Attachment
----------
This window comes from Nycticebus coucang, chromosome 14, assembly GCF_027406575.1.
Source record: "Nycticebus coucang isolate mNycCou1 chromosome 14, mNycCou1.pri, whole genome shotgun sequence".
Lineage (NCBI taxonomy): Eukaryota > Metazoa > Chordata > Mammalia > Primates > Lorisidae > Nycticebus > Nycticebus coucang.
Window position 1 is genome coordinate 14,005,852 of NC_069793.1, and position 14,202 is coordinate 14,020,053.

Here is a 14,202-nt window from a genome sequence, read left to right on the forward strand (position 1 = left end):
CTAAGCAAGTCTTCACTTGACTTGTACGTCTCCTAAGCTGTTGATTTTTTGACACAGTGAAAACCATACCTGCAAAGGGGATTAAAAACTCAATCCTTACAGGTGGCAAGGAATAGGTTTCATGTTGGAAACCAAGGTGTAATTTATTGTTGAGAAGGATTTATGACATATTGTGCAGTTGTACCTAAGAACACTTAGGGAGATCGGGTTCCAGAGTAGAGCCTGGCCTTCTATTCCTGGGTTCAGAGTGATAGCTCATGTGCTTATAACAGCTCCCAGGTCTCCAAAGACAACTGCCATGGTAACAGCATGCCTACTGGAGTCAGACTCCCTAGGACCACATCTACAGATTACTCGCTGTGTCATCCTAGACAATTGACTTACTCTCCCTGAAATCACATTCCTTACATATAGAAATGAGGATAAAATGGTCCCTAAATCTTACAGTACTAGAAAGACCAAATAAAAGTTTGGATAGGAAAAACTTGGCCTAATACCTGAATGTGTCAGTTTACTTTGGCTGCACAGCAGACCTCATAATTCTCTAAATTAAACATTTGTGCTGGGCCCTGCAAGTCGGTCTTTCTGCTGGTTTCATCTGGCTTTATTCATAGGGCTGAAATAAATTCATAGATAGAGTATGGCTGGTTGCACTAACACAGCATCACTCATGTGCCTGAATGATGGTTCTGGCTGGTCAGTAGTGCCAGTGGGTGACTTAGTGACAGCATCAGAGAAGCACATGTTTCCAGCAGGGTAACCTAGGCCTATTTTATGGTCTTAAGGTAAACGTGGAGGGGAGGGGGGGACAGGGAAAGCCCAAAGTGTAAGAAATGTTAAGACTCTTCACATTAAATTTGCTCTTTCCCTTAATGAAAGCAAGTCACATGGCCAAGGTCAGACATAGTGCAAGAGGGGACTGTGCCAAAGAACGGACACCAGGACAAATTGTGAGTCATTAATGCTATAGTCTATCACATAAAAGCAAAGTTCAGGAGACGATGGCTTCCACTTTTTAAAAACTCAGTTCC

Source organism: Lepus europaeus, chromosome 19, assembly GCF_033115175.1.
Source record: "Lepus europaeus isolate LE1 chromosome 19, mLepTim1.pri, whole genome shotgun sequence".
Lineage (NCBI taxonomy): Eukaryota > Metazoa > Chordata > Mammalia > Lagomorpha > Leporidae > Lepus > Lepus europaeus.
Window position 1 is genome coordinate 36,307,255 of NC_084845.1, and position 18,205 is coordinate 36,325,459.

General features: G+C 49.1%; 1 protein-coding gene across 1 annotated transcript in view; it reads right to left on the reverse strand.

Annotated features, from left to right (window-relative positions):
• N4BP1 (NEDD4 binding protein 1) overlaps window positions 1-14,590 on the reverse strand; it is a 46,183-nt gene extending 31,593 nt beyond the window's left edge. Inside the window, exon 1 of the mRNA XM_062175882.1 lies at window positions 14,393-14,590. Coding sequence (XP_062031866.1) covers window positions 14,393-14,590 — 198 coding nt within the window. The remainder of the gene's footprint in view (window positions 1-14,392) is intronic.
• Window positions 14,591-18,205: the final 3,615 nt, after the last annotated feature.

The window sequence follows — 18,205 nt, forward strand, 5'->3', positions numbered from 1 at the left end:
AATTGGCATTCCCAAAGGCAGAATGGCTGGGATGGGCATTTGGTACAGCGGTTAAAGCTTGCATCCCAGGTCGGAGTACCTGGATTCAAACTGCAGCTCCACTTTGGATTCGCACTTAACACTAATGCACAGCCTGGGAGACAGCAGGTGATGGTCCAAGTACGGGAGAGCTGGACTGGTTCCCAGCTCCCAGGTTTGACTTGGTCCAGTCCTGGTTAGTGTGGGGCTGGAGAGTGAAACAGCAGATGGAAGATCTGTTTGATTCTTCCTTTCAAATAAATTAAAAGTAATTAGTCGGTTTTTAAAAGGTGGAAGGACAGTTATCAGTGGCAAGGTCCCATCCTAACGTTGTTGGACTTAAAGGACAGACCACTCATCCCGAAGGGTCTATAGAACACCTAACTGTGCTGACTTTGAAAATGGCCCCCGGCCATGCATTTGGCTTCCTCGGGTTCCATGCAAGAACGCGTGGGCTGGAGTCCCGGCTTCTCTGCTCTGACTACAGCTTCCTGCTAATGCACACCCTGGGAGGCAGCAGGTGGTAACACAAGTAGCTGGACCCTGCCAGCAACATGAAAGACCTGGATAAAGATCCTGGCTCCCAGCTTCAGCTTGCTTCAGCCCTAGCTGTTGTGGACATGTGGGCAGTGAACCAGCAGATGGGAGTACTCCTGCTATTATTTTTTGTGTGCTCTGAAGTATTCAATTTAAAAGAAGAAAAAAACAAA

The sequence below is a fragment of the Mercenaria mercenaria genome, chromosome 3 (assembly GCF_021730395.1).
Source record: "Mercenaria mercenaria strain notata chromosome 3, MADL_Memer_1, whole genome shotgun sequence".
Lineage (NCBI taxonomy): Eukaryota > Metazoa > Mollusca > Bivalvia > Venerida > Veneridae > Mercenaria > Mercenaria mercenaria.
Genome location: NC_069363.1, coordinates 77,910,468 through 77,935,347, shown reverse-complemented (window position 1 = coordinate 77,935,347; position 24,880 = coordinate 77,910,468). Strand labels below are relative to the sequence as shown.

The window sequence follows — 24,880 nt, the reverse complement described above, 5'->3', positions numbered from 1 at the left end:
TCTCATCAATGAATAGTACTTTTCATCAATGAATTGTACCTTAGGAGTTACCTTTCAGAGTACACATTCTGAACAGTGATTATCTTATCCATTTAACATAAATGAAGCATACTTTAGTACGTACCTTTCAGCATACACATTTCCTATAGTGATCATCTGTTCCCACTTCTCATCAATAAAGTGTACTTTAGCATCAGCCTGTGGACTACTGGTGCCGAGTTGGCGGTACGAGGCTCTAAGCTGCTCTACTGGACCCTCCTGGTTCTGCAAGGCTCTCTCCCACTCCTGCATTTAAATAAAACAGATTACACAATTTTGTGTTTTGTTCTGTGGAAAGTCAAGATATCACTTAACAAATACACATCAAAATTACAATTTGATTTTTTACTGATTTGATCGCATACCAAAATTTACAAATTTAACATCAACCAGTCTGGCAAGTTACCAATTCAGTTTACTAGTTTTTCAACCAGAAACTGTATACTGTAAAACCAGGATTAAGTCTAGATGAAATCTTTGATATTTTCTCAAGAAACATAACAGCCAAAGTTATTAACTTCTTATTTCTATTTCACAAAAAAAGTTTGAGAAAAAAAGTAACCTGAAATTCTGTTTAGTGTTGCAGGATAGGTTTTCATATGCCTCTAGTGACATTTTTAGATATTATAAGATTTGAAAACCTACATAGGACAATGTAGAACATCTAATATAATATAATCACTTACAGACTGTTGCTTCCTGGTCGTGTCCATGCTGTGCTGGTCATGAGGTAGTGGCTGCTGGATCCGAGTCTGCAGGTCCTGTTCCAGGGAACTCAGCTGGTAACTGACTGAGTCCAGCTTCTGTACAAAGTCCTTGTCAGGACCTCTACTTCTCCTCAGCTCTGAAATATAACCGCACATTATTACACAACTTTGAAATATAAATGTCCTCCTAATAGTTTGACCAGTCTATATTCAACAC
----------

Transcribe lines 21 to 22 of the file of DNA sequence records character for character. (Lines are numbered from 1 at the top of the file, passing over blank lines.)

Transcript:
The window sequence follows — 24,880 nt, the reverse complement described above, 5'->3', positions numbered from 1 at the left end:
TCTCATCAATGAATAGTACTTTTCATCAATGAATTGTACCTTAGGAGTTACCTTTCAGAGTACACATTCTGAACAGTGATTATCTTATCCATTTAACATAAATGAAGCATACTTTAGTACGTACCTTTCAGCATACACATTTCCTATAGTGATCATCTGTTCCCACTTCTCATCAATAAAGTGTACTTTAGCATCAGCCTGTGGACTACTGGTGCCGAGTTGGCGGTACGAGGCTCTAAGCTGCTCTACTGGACCCTCCTGGTTCTGCAAGGCTCTCTCCCACTCCTGCATTTAAATAAAACAGATTACACAATTTTGTGTTTTGTTCTGTGGAAAGTCAAGATATCACTTAACAAATACACATCAAAATTACAATTTGATTTTTTACTGATTTGATCGCATACCAAAATTTACAAATTTAACATCAACCAGTCTGGCAAGTTACCAATTCAGTTTACTAGTTTTTCAACCAGAAACTGTATACTGTAAAACCAGGATTAAGTCTAGATGAAATCTTTGATATTTTCTCAAGAAACATAACAGCCAAAGTTATTAACTTCTTATTTCTATTTCACAAAAAAAGTTTGAGAAAAAAAGTAACCTGAAATTCTGTTTAGTGTTGCAGGATAGGTTTTCATATGCCTCTAGTGACATTTTTAGATATTATAAGATTTGAAAACCTACATAGGACAATGTAGAACATCTAATATAATATAATCACTTACAGACTGTTGCTTCCTGGTCGTGTCCATGCTGTGCTGGTCATGAGGTAGTGGCTGCTGGATCCGAGTCTGCAGGTCCTGTTCCAGGGAACTCAGCTGGTAACTGACTGAGTCCAGCTTCTGTACAAAGTCCTTGTCAGGACCTCTACTTCTCCTCAGCTCTGAAATATAACCGCACATTATTACACAACTTTGAAATATAAATGTCCTCCTAATAGTTTGACCAGTCTATATTCAACAC